Just so you know, all my screen instructions are in Polish right now. Good thing I’m familiar with the livejournal format! Also, for all you typo Nazis (i.e., Luke) I’m not proofing this. Tally ho.
Picking up where I left off (it would be nice to get us to Poland before we actually leave it), after our delicious lunch, we headed back to San Marco Plaza, where I promptly bought some gelato. In Italy, gelato is one of the major food groups. We bought a museum pass good for Correr Museum and the Doge’s Palace, then spent several hours roaming through them and the Basillica (which is free). The opulence of Venice in centuries past boggles the mind. The artwork is already becoming a muddled mess in my memory. You can’t swing a dead cat around here without hitting a Titian, Bellini, or a Tinteretto.
When we returned to the hotel after dinner George’s luggage was in the lobby. Yay!
Day Three, Saturday, Sept. 2:
After breakfast we strolled across the Rialto Bridge to the vaporetto stop and rode back to San Marco Plaza. (Yes, we do learn.) The pigeons were still there, in case you were wondering. Rick Steves even draws little dots on his map to represent them. I love that. 🙂 From the plaza we made our way to San Zaccaria Church, stopping off at a cloistered courtyard from the 1100s. Everything is so old, I can’t wrap my mind around the history of it all. There are two bodies on display behind glass in the church. The inscription for the upper one reads CORPUS S. ZACHARIAE, PATRIS S. JO BAPTISTAE (body of St. Zachariah, Father of St. John the Baptist). Yep. He’s supposedly lying there for all to see. It’s a bit creepy.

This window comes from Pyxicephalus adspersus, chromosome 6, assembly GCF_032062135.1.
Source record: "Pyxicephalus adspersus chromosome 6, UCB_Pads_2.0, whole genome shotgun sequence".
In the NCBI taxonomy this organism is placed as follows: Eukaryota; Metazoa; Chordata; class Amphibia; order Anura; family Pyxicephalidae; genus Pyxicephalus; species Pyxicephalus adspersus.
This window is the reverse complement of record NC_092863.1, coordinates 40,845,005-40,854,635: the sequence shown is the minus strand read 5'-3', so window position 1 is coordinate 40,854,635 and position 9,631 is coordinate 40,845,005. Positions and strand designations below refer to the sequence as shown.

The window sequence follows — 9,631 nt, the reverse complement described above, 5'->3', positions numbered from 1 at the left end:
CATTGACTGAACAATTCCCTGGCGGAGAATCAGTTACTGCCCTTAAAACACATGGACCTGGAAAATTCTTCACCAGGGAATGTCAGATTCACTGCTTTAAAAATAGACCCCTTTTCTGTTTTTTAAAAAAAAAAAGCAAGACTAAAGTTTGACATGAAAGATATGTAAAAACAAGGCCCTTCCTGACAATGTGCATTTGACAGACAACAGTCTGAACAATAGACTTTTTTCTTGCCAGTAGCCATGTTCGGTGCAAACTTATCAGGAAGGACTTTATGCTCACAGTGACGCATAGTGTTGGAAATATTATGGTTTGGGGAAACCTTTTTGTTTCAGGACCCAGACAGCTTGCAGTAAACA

The churches in Venice are beyond ornate, wallpapered with paintings worthy of the Louvre. Tombs are located in the floors and mounted on the walls. There’s so much marble, carved wood, sculpture, gold overlay . . . after a while the eyes glaze over and the mind refuses to compute.
We’ve done LOTS of wandering in Venice–some on purpose and some because we went the wrong way–but it’s an island so you can’t really get lost. We just explored the narrow “streets” until they dead-ended or led us somewhere worth stopping. We crossed countless adorable little pontes (bridges) over canal-alleys. The architectural variety, odd angles, brickwork, colors–wherever you turn there’s a feast for the eyes.
We found a nice cafe on an out-of-the-mainstream street called Rosa Rossa and shared a delicious vegetarian pizza for lunch. As it turned out the couple seated next to us, Daniel and Claire, were from Seattle, and she grew up in Conroe, Texas. We gave them Grace and Curtis’ contact info, and they said they’d go check out the Jubilee sound. 🙂 We sat and chatted for quite a while, which was nice after all our meanderings. Dessert: dolce latte gelato! 🙂